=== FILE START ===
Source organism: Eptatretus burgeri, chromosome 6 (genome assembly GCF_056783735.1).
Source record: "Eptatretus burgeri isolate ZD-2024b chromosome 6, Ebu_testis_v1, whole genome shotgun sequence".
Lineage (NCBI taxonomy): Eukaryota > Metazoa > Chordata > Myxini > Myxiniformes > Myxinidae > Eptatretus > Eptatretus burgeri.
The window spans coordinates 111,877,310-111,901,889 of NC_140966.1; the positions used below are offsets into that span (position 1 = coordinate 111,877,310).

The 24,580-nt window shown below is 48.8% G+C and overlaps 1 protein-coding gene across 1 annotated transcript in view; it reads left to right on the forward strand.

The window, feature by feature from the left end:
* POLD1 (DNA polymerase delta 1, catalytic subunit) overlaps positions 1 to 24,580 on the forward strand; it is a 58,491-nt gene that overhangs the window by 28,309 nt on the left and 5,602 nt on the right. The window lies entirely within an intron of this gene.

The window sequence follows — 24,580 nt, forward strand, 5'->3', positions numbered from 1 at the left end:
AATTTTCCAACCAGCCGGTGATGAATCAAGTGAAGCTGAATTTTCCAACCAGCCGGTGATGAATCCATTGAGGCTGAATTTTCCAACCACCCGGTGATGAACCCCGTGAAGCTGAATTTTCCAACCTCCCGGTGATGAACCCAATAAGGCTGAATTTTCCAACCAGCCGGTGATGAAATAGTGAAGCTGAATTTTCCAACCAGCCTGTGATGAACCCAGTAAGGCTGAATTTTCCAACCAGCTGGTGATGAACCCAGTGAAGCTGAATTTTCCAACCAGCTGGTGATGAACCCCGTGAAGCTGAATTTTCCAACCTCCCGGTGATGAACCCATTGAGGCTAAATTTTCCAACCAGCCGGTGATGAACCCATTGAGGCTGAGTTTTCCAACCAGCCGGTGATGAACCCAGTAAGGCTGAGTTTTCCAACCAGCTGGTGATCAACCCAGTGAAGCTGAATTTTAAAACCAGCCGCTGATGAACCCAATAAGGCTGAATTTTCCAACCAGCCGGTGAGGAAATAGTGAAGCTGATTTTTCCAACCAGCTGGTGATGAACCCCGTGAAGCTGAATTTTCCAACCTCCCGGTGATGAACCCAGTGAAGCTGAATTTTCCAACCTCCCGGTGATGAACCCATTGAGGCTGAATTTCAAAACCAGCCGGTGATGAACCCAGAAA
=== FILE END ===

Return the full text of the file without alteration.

Source organism: Eptatretus burgeri, chromosome 6 (genome assembly GCF_056783735.1).
Source record: "Eptatretus burgeri isolate ZD-2024b chromosome 6, Ebu_testis_v1, whole genome shotgun sequence".
Lineage (NCBI taxonomy): Eukaryota > Metazoa > Chordata > Myxini > Myxiniformes > Myxinidae > Eptatretus > Eptatretus burgeri.
The window spans coordinates 111,877,310-111,901,889 of NC_140966.1; the positions used below are offsets into that span (position 1 = coordinate 111,877,310).

The 24,580-nt window shown below is 48.8% G+C and overlaps 1 protein-coding gene across 1 annotated transcript in view; it reads left to right on the forward strand.

The window, feature by feature from the left end:
* POLD1 (DNA polymerase delta 1, catalytic subunit) overlaps positions 1 to 24,580 on the forward strand; it is a 58,491-nt gene that overhangs the window by 28,309 nt on the left and 5,602 nt on the right. The window lies entirely within an intron of this gene.

The window sequence follows — 24,580 nt, forward strand, 5'->3', positions numbered from 1 at the left end:
AATTTTCCAACCAGCCGGTGATGAATCAAGTGAAGCTGAATTTTCCAACCAGCCGGTGATGAATCCATTGAGGCTGAATTTTCCAACCACCCGGTGATGAACCCCGTGAAGCTGAATTTTCCAACCTCCCGGTGATGAACCCAATAAGGCTGAATTTTCCAACCAGCCGGTGATGAAATAGTGAAGCTGAATTTTCCAACCAGCCTGTGATGAACCCAGTAAGGCTGAATTTTCCAACCAGCTGGTGATGAACCCAGTGAAGCTGAATTTTCCAACCAGCTGGTGATGAACCCCGTGAAGCTGAATTTTCCAACCTCCCGGTGATGAACCCATTGAGGCTAAATTTTCCAACCAGCCGGTGATGAACCCATTGAGGCTGAGTTTTCCAACCAGCCGGTGATGAACCCAGTAAGGCTGAGTTTTCCAACCAGCTGGTGATCAACCCAGTGAAGCTGAATTTTAAAACCAGCCGCTGATGAACCCAATAAGGCTGAATTTTCCAACCAGCCGGTGAGGAAATAGTGAAGCTGATTTTTCCAACCAGCTGGTGATGAACCCCGTGAAGCTGAATTTTCCAACCTCCCGGTGATGAACCCAGTGAAGCTGAATTTTCCAACCTCCCGGTGATGAACCCATTGAGGCTGAATTTCAAAACCAGCCGGTGATGAACCCAGAAA